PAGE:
DVD: Smashed


Smashed is for sure not what I expected from the title and trailer. I thought it was another handheld camera movie about cool young people getting it together in a fun way, while looking half-sad the whole time! (You know the kind!) But it turned out to be a pretty honest look at alcoholism and quarterlife crises. Who knew?!

The movie caught my eye because it stars my boyfriend, Aaron Paul (Breaking Bad), and Mary Elizabeth Winstead (Scott Pilgrim), but turns out it also stars Megan Mullally (Will and Grace), Octavia Spencer (The Help), Mary Kay Place (Big Love/Bored to Death) and Nick Offerman (yeah, Ron Swanson!). I need to write this casting director a love letter because they friggin’ nailed it. Well, almost!

Smashed is about Kate, a young teacher who is a relatively-successful-for-her-age, married party girl. We’re introduced to Kate’s drinking problem right off the bat as she wakes up for work, has a beer, then some scotch in the parking lot of her elementary school, then throws up in front of her class. She lies to her class and her boss, but a coworker of hers recognizes the behaviour and suggests she come to his A.A. meeting.

This movie unexpectedly hit home for me! Alcoholism is a familiar subject to me and a lot of the behaviour and habits seemed eerily familiar. Winstead isn’t my favourite, but I think she did a pretty good job getting her head around a very complex problem. And YAY for a complex/non-stereotypical/not overly sexualized/modern leading lady character! I think some of the problems and road blocks Kate runs into can be applied to a lot of young people trying to get their shit together these days.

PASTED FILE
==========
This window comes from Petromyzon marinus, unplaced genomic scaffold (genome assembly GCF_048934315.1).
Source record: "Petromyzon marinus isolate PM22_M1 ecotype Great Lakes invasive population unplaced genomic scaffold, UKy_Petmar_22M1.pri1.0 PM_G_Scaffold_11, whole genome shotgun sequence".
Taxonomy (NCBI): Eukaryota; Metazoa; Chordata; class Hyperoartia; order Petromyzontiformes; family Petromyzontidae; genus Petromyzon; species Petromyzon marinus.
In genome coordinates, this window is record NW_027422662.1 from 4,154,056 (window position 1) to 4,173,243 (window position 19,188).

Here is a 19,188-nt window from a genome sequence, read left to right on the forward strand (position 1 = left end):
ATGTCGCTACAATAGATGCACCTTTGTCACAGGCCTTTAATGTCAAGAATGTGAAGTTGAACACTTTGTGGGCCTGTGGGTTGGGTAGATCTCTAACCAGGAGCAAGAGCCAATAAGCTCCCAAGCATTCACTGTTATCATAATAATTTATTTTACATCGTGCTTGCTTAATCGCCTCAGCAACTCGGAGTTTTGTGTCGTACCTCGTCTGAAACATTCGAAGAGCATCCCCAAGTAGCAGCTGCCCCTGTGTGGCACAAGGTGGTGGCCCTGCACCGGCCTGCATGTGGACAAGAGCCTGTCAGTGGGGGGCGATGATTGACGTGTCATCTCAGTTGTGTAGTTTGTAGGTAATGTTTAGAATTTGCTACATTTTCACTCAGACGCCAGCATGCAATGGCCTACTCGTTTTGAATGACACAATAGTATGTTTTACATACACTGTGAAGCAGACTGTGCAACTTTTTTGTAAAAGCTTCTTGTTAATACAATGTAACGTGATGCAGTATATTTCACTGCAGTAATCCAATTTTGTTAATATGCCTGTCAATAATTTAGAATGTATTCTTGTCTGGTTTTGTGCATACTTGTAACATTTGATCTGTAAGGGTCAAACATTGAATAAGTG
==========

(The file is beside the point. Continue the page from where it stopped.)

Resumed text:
But the really interesting part of the story for me was the older characters, as they all had their own unique story and issues, and were played with such respect by the actors. They carried the movie, I think. Winstead couldn’t have done it on her own. The story was interesting enough, but would have been nothing without a few skilled actors to carry it.

It’s really hard to write and/or act in a film about alcoholism without getting overdramatic and sappy, but I think the filmmakers did a fairly good job. They tried to make sure all the characters (whether sober or not) were treated with honesty, and I really appreciated that.


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